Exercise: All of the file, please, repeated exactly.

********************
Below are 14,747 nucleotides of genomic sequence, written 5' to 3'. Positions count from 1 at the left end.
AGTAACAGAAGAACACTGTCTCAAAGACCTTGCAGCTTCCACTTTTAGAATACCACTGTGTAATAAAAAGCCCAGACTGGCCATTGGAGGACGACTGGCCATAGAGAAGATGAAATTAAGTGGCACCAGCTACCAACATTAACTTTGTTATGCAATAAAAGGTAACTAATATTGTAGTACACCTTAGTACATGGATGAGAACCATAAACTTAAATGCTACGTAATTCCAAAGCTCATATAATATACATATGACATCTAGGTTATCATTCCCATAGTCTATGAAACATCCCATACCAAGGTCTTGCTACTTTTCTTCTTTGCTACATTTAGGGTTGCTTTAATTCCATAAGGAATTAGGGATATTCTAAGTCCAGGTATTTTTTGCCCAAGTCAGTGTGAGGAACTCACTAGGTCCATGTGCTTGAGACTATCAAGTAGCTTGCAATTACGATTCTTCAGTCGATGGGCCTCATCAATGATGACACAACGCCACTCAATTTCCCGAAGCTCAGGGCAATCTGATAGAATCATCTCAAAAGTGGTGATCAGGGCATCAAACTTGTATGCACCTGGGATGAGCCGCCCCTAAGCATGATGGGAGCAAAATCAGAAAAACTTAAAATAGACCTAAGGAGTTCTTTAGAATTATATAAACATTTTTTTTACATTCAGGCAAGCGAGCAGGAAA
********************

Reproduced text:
Below are 14,747 nucleotides of genomic sequence, written 5' to 3'. Positions count from 1 at the left end.
AGTAACAGAAGAACACTGTCTCAAAGACCTTGCAGCTTCCACTTTTAGAATACCACTGTGTAATAAAAAGCCCAGACTGGCCATTGGAGGACGACTGGCCATAGAGAAGATGAAATTAAGTGGCACCAGCTACCAACATTAACTTTGTTATGCAATAAAAGGTAACTAATATTGTAGTACACCTTAGTACATGGATGAGAACCATAAACTTAAATGCTACGTAATTCCAAAGCTCATATAATATACATATGACATCTAGGTTATCATTCCCATAGTCTATGAAACATCCCATACCAAGGTCTTGCTACTTTTCTTCTTTGCTACATTTAGGGTTGCTTTAATTCCATAAGGAATTAGGGATATTCTAAGTCCAGGTATTTTTTGCCCAAGTCAGTGTGAGGAACTCACTAGGTCCATGTGCTTGAGACTATCAAGTAGCTTGCAATTACGATTCTTCAGTCGATGGGCCTCATCAATGATGACACAACGCCACTCAATTTCCCGAAGCTCAGGGCAATCTGATAGAATCATCTCAAAAGTGGTGATCAGGGCATCAAACTTGTATGCACCTGGGATGAGCCGCCCCTAAGCATGATGGGAGCAAAATCAGAAAAACTTAAAATAGACCTAAGGAGTTCTTTAGAATTATATAAACATTTTTTTTACATTCAGGCAAGCGAGCAGGAAA